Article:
A series of mutations were made at sites affecting the structure of human TRPM8 or TRPA1 (Figures 1a and and3a).3a). Oligonucleotides were purchased from Eurofins-MWG-Operon. Mutated TRP channel cDNAs were created in plasmid pcDNA3.1neo(+) using quick-change PCR mutagenesis with velocity DNA polymerase (Bioline)-mediated amplification. Methylated template DNA was removed by digestion with DpnI (Promega) and mutated plasmids were cloned and isolated following transformation of competent Escherichia coli (Bioline). DNA sequences were confirmed using automated sequencing (Eurofins Genomics) with appropriate primers.
Human embryonic kidney (HEK)293 cells were cultured on matrigel-coated plasticware. HEK293 or SH-SY5Y cells grown in Dulbecco's modified Eagle's medium (DMEM), 10% fetal calf serum supplemented with glutamine were transfected in 6 cm diameter culture dishes using DNA mixed with Fugene 6 (Promega) in Optimem I (Invitrogen) and multiple distinct clones for each construct were isolated using glass cloning cylinders (Sigma–Aldrich) following selection with G418. On average, eight clones for each construct were screened for response to TRP channel agonists.
Cells detached from culture flasks using HEPES buffered saline, pH 7.4, containing 1.7 mM EDTA were diluted with 10 volumes PBS, pelleted by centrifugation and loaded with Fluo-3AM (2.2 μg/ml) at room temperature for 25 min in HEPES-buffered assay solution, pH 7.4, (containing physiological NaCl, KCl, MgCl2, glucose and 1 mM CaCl2 without BSA, sulfinpyrazone or probenecid). The cells were washed with PBS and re-suspended in HEPES-buffered assay solution, pH 7.4, for fluorescence measurements performed, as described previously .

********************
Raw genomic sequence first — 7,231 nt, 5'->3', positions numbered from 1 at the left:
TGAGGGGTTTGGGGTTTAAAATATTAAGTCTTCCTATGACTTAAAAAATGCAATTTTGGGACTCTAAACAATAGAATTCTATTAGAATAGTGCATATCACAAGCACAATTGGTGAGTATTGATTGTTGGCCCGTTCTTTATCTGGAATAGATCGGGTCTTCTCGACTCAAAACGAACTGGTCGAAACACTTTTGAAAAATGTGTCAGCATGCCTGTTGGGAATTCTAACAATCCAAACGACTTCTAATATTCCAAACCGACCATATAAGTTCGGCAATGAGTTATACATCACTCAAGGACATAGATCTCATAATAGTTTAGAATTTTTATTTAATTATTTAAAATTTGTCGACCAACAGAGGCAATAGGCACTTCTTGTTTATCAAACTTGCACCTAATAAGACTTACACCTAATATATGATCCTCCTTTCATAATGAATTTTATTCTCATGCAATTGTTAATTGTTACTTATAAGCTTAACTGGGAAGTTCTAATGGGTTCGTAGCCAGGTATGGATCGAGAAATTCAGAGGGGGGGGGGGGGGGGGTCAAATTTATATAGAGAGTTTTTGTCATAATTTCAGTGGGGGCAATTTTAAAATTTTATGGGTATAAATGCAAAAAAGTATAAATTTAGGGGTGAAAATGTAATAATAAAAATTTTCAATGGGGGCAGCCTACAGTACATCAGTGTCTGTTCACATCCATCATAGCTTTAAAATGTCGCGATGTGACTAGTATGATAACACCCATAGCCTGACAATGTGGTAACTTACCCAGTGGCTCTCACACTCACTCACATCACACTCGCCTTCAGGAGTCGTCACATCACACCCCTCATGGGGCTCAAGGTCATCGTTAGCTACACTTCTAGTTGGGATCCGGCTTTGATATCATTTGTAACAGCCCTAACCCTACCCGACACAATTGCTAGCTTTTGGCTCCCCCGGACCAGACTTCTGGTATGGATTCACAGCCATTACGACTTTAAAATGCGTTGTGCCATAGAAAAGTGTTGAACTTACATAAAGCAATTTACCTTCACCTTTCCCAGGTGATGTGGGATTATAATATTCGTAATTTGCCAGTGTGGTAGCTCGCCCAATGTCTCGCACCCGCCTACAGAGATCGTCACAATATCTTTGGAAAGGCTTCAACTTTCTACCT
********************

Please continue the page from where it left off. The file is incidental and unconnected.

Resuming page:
Measurements of peak amplitudes from real-time traces of Fluo3-Ca2+ fluorescence were collected and analysed to determine mean change in relative fluorescence units (ΔRFU) with S.D. compared with the effect of 2 μM ionophore (A23187). Statistical significance of differences between clones or responses to different agents was calculated using Student's ttest or ANOVA with Tukey's post-hoc honest significant difference test (using Graphpad Prism software or online tools). Statistically significant differences were denoted by an asterisk in graphical summaries of data (*P < .05 in all cases and P < 0.01 in most cases).
Mutated and sequence-validated cDNA expression constructs generating the TRPM8 variants G150R, K423N, R475C, R485W and the experimental mutant Y516E were individually transfected into HEK293 cells. Figure 1(a) indicates the location of mutated SNP residues in regions of evolutionarily conserved sequence in the protein subunit and Y516E in a putative connecting region. Multiple G418 resistant clones were isolated for each variant and characterized alongside a clone expressing non-mutated TRPM8 (‘wild-type’ or ‘reference sequence’). The responses of clones to different concentrations of specific agonist (WS 12 or menthol), including pre-treatments with antagonist (AMTB), were recorded in measurements of intracellular Fluo3-Ca2+ and were compared with each other and to responses from untransfected cells (Figures 1b and and1c;1c; Supplementary Data). The results indicated significant differences in maximum achievable amplitude of fluo3-Ca2+ signal (iCa2+max) in response to WS 12 for clones expressing the different constructs. For multiple clones isolated and screened, each of the SNP variants exhibited weaker responses to agonist compared with cells expressing non-mutated wild-type TRPM8. (Un-transfected HEK293 cells did not exhibit intracellular Ca2+ signals in response to WS 12 or menthol; see Supplementary Data).